The dyeings obtained by the process of the present invention can subsequently be washed and soaped in a known manner. This step takes place at temperatures of 70 to 95°C in particular and can be carried out on a commercially available, continuous washing assembly having a plurality of compartments.

In contrast to the known processes of the prior art, in which reactive dyes are fixed during the thermosoling step as well as disperse dye, the process of the present invention has the reactive dye being fixed during the drying step. This provides advantages, especially in relation to the build-up of the dyes in deep shades, which were hitherto not possible in one-bath processes. This is because one-bath processes typically require distinctly higher pH settings at which, however, disperse dyes are normally unstable.

Example 1

A textile web of polyester-cotton blend fabric (50% PES, 50% cotton) was impregnated in a continuous assembly with a padding liquor of the following composition:

2 g/l of a commercially available anionic wetting agent (ammonium bis(2-ethylhexyl) phosphate),

10 g/l of a commercially available migration inhibitor (based on sodium polyacrylate)

5 g/l of a commercially available penetration accelerant (based on polymeric amides),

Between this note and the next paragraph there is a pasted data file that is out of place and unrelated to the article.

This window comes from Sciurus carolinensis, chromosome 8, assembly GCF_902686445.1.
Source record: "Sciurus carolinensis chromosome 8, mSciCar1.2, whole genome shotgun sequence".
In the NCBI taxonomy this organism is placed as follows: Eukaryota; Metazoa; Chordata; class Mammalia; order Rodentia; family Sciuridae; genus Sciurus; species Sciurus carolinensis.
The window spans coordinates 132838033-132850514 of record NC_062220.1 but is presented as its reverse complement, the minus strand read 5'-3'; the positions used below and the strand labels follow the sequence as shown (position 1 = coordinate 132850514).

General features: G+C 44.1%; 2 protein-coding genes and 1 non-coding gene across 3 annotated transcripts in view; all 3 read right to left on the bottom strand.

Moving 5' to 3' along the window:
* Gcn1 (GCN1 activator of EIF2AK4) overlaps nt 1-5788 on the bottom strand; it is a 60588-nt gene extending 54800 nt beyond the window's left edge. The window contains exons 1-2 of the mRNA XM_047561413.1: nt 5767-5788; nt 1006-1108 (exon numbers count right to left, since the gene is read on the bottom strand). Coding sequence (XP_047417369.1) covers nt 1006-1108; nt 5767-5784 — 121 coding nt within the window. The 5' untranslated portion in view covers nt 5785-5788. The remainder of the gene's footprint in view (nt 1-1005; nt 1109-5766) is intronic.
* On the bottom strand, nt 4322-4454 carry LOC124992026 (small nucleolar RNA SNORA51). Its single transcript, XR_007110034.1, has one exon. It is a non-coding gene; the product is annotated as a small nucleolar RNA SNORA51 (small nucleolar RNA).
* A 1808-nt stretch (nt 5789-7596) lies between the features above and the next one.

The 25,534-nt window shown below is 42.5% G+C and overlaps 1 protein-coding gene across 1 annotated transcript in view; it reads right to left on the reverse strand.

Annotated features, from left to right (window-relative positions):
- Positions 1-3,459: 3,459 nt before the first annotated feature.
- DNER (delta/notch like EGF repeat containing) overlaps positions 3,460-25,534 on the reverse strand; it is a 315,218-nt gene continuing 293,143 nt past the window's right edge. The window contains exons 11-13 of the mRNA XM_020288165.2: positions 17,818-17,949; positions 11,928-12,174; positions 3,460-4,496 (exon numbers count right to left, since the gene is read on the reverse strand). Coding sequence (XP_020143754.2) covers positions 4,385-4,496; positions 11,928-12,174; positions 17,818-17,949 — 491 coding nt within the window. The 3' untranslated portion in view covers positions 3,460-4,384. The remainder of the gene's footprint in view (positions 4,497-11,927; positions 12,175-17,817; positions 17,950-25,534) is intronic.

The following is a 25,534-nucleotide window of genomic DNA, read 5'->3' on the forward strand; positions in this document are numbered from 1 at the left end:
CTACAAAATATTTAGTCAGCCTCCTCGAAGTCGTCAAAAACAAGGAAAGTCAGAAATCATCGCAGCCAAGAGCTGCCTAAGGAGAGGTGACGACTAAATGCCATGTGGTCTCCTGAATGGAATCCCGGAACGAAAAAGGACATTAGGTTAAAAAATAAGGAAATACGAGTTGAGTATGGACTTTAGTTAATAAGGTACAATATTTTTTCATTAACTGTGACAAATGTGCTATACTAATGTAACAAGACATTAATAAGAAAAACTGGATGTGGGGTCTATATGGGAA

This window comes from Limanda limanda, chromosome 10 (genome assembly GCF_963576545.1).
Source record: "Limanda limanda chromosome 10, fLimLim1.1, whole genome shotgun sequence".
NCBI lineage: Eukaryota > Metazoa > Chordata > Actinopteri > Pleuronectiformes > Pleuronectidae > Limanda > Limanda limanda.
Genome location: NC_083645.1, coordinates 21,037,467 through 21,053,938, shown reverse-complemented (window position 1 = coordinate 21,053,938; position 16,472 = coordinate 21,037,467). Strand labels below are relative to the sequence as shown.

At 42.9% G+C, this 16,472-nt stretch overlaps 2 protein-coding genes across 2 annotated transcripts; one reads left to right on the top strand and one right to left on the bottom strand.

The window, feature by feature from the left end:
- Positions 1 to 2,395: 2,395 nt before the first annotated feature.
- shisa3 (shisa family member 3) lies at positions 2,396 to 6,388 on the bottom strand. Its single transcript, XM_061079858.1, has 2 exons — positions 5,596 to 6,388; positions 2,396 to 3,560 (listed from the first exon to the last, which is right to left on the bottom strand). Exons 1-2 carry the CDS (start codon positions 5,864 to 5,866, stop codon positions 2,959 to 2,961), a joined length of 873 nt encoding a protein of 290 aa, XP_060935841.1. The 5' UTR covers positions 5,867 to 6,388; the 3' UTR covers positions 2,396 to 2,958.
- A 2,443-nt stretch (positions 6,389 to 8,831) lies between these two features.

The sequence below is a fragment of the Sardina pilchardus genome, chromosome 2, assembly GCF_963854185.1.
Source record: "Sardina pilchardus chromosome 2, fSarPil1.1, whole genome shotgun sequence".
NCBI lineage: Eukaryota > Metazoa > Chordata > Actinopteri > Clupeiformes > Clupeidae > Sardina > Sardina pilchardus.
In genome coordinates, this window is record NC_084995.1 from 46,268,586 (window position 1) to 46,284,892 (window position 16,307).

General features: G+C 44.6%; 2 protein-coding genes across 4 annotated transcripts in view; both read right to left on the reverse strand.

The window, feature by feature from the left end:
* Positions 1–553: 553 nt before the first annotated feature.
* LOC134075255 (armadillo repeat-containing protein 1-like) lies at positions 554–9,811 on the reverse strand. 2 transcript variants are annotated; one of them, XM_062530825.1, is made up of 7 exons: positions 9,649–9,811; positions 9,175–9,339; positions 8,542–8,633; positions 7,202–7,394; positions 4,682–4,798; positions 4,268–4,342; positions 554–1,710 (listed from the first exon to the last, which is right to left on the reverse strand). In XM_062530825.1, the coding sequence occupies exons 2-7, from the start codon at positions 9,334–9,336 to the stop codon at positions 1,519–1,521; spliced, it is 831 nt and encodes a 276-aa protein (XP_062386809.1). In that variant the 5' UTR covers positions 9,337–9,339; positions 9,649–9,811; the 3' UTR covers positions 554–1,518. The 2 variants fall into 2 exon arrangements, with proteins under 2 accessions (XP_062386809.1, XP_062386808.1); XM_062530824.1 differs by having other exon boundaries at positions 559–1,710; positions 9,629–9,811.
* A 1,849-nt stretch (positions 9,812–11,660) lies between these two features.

10 g/l of sodium bicarbonate,

10 g/l of borax, 5.5 g/l of the commercially available disperse dye Dianix ® Yellow S-G plv

5.5 g/l of the commercially available disperse dye Dianix ® Cherry CC plv,

0.64 g/l of the commercially available disperse dye Dianix ® Blue S-2G plv,

8.5 g/l of the commercially available reactive dye Levafix ® Amber CA gran,

9 g/l of the commercially available reactive dye Remazol ® Ultracarmine RGB plv,

and

0.22 g/l of the commercially available reactive dye Levafix ® Blue CA gran (Dianix, Levafix and Remazol are registered trademarks of DyStar Textilfarben GmbH & Co. Deutschland KG)

This was followed by predrying with infrared radiation to reduce the wet pickup by 20-50%. Further drying took place at a temperature of 125°C with a steam-air mixture in which a humidity (volume) of 270% is established. The steam-air mixture was regulated via appropriate regulation of the exit air stream. Drying time was 180 seconds.

The fabric was subsequently heated to a temperature of 210 0 C in a hot flue. The fabric dwelled at 210 0 C for 70 seconds.

The result was a rust-brown dyeing which was subjected to the customary after-wash.

Example 2

Example 1 was repeated with a padding liquor of the following composition:

2 g/l of a commercially available anionic wetting agent (ammonium bis(2-ethylhexyl) phosphate),

10 g/l of a commercially available migration inhibitor (based on sodium polyacrylate)

5 g/l of a commercially available penetration accelerant (based on polymeric amides), 10 g/l of sodium bicarbonate,

10 g/l of borax,

5 g/l of sodium carbonate,

1.20 g/l of the commercially available disperse dye Dianix ® Rubine CC plv,

18.00 g/l of the commercially available disperse dye Dianix ® Black CC-R plv, 3.00 g/l of the commercially available reactive dye Levafix ® Red CA gran and

30.00 g/l of the commercially available reactive dye Remazol ® Deep Black GWF gran.

The result was a dark gray dyeing which was subjected to the customary after-wash.